I’m not suggesting that you turn into “Debbie Downer.” But I think it’s vital to speak with your spouse about things that are creating internal struggles. One of my worst faults is that I sometimes treat my spouse like one of the kids. It bugs the heck out of him (understandably so!). I have had to talk through that with him, though. Explain to him that I’m used to being the only Boss in the house, and sharing that responsibility is both a relief and difficult. We’ve had conversations about the fact that I feel my kids are completely ignoring me and lavishing love on their dad. It’s a silly internal battle to have. I know these kids love me, and I know what a treat it must be to have their father home after so long. It still nags at me, though. Just under the surface. When my son (who was my best snuggle bug while DH was away) refuses to hug me or won’t sit with me, it does hurt a little. I know it’s irrational, but it’s there. I’ve talked with my husband about this because I need the reassurance that it’s normal. Just remember that you have a partner who is now HOME, so you can share both the joy and the trials.
Allow Them to Parent, Too
This one is my biggest flaw. Many, many times in the last two weeks, I have stepped into a conversation or answered for my husband. I am used to being the “top dog” in the house. Everything had to go through me. Now I’m back to co-parenting, and I get to share the responsibility and decision making. Remember to step back some and let your service member get involved and take on that parental role again. I’ll be the first to admit that this isn’t easy! My son was asking a question the other day and I answered it, and his response was “Daddy has to answer.” When I asked why, he told me “Daddy is the boss and I don’t have to listen to you now.” I was both annoyed and hurt. His dad had a long talk with him about how that was NOT the case and Mommy is a boss too. But, I can see the silver lining on that storm cloud. It means that my son has allowed his dad to take authority and just be a dad!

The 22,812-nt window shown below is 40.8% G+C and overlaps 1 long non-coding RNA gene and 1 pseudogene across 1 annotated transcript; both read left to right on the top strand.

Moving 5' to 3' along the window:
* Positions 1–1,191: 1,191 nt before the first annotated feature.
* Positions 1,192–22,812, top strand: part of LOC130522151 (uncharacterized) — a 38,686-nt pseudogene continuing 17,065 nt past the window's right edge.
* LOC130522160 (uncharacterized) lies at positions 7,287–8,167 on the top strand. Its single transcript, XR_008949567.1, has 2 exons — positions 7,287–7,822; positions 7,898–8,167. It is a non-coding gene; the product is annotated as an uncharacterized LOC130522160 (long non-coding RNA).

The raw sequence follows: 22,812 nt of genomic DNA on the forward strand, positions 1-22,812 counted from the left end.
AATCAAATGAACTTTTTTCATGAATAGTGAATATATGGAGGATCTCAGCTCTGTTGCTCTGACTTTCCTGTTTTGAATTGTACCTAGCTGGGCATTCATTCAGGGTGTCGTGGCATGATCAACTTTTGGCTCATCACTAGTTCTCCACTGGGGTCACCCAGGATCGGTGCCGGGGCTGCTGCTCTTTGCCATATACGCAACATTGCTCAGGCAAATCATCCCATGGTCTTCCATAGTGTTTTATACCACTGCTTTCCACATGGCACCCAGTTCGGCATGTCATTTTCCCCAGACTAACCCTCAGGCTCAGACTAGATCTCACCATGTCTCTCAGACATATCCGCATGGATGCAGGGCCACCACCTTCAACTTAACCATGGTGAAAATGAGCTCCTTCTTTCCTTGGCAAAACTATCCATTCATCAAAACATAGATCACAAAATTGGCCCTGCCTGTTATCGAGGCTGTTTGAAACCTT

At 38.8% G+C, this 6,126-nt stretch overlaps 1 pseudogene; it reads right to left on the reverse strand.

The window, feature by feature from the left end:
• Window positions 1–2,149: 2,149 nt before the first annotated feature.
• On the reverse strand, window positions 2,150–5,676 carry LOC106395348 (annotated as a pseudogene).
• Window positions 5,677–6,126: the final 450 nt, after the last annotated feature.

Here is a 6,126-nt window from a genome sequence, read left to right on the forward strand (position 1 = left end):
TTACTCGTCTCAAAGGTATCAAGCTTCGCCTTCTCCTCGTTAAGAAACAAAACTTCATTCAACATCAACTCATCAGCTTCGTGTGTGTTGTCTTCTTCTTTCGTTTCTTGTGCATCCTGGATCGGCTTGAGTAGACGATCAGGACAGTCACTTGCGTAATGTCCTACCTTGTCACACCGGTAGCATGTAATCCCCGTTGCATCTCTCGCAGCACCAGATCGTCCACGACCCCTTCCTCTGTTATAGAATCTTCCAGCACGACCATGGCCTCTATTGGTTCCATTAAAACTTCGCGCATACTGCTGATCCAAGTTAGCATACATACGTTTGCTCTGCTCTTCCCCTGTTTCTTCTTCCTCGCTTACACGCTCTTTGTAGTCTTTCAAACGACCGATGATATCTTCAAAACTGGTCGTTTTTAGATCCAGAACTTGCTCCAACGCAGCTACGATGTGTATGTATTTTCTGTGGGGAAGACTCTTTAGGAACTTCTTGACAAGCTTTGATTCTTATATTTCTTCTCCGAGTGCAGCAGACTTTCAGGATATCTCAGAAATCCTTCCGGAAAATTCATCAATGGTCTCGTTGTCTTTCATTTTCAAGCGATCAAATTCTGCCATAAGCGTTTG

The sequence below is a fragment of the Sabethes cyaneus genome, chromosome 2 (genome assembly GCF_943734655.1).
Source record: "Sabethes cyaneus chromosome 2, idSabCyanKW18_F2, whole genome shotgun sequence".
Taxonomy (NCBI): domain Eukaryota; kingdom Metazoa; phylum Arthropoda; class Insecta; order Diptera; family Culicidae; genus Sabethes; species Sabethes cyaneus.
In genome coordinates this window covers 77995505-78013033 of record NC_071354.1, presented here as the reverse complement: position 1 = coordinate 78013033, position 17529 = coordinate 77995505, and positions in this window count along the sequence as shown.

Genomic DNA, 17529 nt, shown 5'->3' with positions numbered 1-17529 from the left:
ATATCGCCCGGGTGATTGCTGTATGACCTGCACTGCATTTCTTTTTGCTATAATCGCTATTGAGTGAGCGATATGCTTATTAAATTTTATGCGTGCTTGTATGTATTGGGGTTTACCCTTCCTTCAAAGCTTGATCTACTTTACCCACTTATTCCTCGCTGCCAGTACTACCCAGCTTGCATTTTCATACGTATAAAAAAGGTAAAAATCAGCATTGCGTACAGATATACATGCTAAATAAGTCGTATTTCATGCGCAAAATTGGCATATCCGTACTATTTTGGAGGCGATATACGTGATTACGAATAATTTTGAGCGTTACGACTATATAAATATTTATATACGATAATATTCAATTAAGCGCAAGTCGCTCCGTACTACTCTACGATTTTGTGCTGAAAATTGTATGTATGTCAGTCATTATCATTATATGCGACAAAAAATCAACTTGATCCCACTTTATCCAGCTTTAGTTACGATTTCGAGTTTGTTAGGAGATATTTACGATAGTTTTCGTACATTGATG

Allow for Mistakes
Let’s admit it, everyone screws up somehow. We’re in this push-pull scenario where the kids and I are so happy to have their dad home, but it means that all our routines are thrown out the window. We’ve all screwed up in some way since he’s been back. I know that I’ve stepped on toes when he’s trying to parent the kids. The kids have not fully understood the reintegration process and made some mistakes. My husband is trying SO hard to step right in and be a wonderful husband and father (and he’s doing an AMAZING job!) — but he’s messed up some, too. He reminded me of my mantra “Give Yourself Grace” that I so often say. I had done something stupid and then become defensive and then suddenly realized I was TOTALLY in the wrong. So I broke down, but he was right there to remind me that this is a process. There are going to be bumps in the road to full reintegration. We need to give ourselves grace to make those mistakes, learn from them, and move on.